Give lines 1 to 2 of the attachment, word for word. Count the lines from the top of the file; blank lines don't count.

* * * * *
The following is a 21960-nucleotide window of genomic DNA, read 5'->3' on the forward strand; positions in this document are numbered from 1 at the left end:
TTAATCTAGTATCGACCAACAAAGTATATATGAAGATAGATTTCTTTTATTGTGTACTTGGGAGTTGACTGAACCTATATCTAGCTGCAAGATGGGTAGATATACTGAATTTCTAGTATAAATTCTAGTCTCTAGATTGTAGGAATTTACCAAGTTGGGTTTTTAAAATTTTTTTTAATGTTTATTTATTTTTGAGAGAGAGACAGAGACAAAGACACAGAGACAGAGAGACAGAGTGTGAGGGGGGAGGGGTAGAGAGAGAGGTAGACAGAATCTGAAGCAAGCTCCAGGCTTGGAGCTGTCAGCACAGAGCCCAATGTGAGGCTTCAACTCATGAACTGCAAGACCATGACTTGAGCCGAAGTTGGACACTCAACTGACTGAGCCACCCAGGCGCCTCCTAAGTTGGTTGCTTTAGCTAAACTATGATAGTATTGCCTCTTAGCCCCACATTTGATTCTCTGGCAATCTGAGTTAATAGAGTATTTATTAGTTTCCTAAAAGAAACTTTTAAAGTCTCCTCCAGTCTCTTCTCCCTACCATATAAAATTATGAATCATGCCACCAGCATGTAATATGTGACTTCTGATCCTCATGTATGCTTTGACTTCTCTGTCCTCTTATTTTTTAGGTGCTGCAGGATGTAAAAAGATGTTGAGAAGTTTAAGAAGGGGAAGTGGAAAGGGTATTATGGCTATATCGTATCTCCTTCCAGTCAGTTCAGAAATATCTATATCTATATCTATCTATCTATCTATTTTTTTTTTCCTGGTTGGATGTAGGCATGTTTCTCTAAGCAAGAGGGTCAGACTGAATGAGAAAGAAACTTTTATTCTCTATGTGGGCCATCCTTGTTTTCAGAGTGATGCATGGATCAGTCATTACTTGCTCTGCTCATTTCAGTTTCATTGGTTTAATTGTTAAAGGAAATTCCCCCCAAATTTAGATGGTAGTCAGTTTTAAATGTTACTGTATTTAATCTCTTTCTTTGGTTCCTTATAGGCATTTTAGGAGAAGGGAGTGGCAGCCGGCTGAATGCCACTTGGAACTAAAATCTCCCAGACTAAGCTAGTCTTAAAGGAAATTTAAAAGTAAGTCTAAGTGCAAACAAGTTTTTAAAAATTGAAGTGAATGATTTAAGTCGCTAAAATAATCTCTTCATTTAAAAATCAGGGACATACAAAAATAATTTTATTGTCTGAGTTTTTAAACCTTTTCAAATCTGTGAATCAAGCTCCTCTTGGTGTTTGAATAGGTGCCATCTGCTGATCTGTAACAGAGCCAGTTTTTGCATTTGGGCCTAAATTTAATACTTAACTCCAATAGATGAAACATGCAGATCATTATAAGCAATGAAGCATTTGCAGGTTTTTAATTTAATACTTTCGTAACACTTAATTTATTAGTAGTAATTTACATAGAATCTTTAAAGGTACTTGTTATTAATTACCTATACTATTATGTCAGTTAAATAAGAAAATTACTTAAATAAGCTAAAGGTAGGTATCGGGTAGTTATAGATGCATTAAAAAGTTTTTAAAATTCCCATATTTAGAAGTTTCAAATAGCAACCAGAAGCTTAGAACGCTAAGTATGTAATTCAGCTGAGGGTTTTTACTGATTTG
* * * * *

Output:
The following is a 21960-nucleotide window of genomic DNA, read 5'->3' on the forward strand; positions in this document are numbered from 1 at the left end:
TTAATCTAGTATCGACCAACAAAGTATATATGAAGATAGATTTCTTTTATTGTGTACTTGGGAGTTGACTGAACCTATATCTAGCTGCAAGATGGGTAGATATACTGAATTTCTAGTATAAATTCTAGTCTCTAGATTGTAGGAATTTACCAAGTTGGGTTTTTAAAATTTTTTTTAATGTTTATTTATTTTTGAGAGAGAGACAGAGACAAAGACACAGAGACAGAGAGACAGAGTGTGAGGGGGGAGGGGTAGAGAGAGAGGTAGACAGAATCTGAAGCAAGCTCCAGGCTTGGAGCTGTCAGCACAGAGCCCAATGTGAGGCTTCAACTCATGAACTGCAAGACCATGACTTGAGCCGAAGTTGGACACTCAACTGACTGAGCCACCCAGGCGCCTCCTAAGTTGGTTGCTTTAGCTAAACTATGATAGTATTGCCTCTTAGCCCCACATTTGATTCTCTGGCAATCTGAGTTAATAGAGTATTTATTAGTTTCCTAAAAGAAACTTTTAAAGTCTCCTCCAGTCTCTTCTCCCTACCATATAAAATTATGAATCATGCCACCAGCATGTAATATGTGACTTCTGATCCTCATGTATGCTTTGACTTCTCTGTCCTCTTATTTTTTAGGTGCTGCAGGATGTAAAAAGATGTTGAGAAGTTTAAGAAGGGGAAGTGGAAAGGGTATTATGGCTATATCGTATCTCCTTCCAGTCAGTTCAGAAATATCTATATCTATATCTATCTATCTATCTATTTTTTTTTTCCTGGTTGGATGTAGGCATGTTTCTCTAAGCAAGAGGGTCAGACTGAATGAGAAAGAAACTTTTATTCTCTATGTGGGCCATCCTTGTTTTCAGAGTGATGCATGGATCAGTCATTACTTGCTCTGCTCATTTCAGTTTCATTGGTTTAATTGTTAAAGGAAATTCCCCCCAAATTTAGATGGTAGTCAGTTTTAAATGTTACTGTATTTAATCTCTTTCTTTGGTTCCTTATAGGCATTTTAGGAGAAGGGAGTGGCAGCCGGCTGAATGCCACTTGGAACTAAAATCTCCCAGACTAAGCTAGTCTTAAAGGAAATTTAAAAGTAAGTCTAAGTGCAAACAAGTTTTTAAAAATTGAAGTGAATGATTTAAGTCGCTAAAATAATCTCTTCATTTAAAAATCAGGGACATACAAAAATAATTTTATTGTCTGAGTTTTTAAACCTTTTCAAATCTGTGAATCAAGCTCCTCTTGGTGTTTGAATAGGTGCCATCTGCTGATCTGTAACAGAGCCAGTTTTTGCATTTGGGCCTAAATTTAATACTTAACTCCAATAGATGAAACATGCAGATCATTATAAGCAATGAAGCATTTGCAGGTTTTTAATTTAATACTTTCGTAACACTTAATTTATTAGTAGTAATTTACATAGAATCTTTAAAGGTACTTGTTATTAATTACCTATACTATTATGTCAGTTAAATAAGAAAATTACTTAAATAAGCTAAAGGTAGGTATCGGGTAGTTATAGATGCATTAAAAAGTTTTTAAAATTCCCATATTTAGAAGTTTCAAATAGCAACCAGAAGCTTAGAACGCTAAGTATGTAATTCAGCTGAGGGTTTTTACTGATTTG